I have been studying and practicing scales and modes for many years. On the guitar, it is no mean feat to master all the important scales needed for improvisation because you always have multiple alternatives for where to find the same scale on the fingerboard; a guitar’s fingerboard is laid out in such a way that you can find the same note/pitch in several different places. This makes it a very complicated instrument to master in terms of scales. I won’t go into the technical details around it – that would be for guitar geeks only! The challenge in terms of improvisation, as it is on any instrument, is to learn the scales in such a way that you can use them as a pool of available notes to use over a particular chord or chord sequence. A scale tells you which notes you can and which notes you can’t play over any given chord because the scale is related to the key that the chord is from.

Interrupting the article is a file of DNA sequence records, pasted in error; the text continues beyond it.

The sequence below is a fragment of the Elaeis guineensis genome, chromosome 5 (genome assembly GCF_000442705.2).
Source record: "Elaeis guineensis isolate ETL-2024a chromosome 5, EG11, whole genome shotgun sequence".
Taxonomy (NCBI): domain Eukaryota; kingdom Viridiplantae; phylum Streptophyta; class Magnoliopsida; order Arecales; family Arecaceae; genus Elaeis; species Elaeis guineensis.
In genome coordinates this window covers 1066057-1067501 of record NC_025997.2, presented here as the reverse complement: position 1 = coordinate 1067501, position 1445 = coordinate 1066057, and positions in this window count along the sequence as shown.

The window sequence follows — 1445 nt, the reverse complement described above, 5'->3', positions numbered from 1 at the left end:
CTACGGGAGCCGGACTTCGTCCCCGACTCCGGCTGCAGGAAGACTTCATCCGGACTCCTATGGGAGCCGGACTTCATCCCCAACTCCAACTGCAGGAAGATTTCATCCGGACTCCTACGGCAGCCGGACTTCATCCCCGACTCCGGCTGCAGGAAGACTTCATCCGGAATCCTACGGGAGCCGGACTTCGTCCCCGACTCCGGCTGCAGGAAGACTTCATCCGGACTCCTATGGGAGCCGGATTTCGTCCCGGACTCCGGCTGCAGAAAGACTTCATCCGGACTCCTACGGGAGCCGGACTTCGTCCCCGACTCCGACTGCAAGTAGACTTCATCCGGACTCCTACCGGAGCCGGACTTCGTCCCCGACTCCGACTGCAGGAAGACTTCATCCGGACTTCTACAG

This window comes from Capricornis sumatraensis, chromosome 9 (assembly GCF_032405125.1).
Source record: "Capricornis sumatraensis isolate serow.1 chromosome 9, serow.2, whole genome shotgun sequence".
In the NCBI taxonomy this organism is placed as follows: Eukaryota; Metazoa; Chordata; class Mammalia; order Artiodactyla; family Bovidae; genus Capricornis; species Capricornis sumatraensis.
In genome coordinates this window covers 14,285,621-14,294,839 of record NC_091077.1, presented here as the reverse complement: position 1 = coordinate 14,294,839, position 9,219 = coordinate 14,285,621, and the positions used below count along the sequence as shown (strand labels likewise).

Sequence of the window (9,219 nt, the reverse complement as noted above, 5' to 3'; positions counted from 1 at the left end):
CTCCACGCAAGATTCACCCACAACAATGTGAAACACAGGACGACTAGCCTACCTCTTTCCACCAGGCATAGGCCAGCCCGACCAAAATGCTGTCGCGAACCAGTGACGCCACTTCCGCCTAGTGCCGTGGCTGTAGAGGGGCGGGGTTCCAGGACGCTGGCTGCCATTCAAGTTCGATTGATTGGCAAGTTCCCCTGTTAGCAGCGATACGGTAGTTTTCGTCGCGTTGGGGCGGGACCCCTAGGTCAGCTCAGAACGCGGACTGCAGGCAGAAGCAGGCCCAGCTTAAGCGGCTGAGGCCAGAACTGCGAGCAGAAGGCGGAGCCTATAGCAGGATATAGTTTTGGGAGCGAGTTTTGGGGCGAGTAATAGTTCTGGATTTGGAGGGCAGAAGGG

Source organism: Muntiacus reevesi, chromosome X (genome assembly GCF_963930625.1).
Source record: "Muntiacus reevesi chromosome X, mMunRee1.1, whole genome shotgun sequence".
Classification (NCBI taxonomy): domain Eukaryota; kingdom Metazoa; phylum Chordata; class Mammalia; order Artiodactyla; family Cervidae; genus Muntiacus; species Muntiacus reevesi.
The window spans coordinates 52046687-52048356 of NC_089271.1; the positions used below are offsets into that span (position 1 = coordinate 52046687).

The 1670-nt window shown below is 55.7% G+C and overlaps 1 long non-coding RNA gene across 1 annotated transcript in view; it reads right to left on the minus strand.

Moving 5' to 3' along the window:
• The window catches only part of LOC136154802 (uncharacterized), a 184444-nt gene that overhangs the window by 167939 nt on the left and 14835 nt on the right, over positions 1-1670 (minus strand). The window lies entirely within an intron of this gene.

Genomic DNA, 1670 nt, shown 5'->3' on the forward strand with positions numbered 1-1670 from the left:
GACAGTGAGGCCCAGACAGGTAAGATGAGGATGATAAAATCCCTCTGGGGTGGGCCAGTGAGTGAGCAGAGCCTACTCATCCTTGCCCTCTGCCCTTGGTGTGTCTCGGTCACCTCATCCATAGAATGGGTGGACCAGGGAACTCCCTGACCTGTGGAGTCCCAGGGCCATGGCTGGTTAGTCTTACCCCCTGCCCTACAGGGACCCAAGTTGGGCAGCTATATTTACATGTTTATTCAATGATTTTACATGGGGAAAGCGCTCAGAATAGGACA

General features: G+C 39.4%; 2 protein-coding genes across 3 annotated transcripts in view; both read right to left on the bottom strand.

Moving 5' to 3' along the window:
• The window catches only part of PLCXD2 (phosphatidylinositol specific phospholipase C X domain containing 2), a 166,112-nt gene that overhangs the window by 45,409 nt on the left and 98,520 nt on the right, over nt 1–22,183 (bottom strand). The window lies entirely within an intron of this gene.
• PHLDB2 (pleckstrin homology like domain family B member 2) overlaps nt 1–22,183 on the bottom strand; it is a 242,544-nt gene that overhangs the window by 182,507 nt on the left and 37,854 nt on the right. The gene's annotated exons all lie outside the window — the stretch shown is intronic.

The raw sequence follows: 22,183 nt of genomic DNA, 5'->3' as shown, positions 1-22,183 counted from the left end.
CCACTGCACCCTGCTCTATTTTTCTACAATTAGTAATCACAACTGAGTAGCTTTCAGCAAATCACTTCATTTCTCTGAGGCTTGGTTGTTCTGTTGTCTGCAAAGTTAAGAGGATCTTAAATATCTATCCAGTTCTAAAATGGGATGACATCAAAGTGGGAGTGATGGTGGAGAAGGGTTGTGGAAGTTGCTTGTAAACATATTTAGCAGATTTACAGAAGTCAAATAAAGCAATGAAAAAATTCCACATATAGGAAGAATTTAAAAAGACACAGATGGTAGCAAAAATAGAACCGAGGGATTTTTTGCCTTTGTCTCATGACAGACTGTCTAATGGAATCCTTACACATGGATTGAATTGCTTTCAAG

There are many great improvisors within the worlds of both rock and jazz music. One of my favourites is Pat Metheny, who is essentially a jazz guitarist but is also a very fine jazz/fusion composer. His knowledge and playing of scales is absolutely seamless and he is a total master of improvising over both modal tunes (simpler one or two-key sequences) and more complex changes.
My own goal is to develop sufficient knowledge and technique in terms of scales to be able to improvise musically over any chord sequence. This is an on-going project. I may never come close to the almost super-human abilities of Pat Metheny and his like but as a music teacher of mine once said: ¨There are a lot of good places between here and there¨. Wise council indeed.
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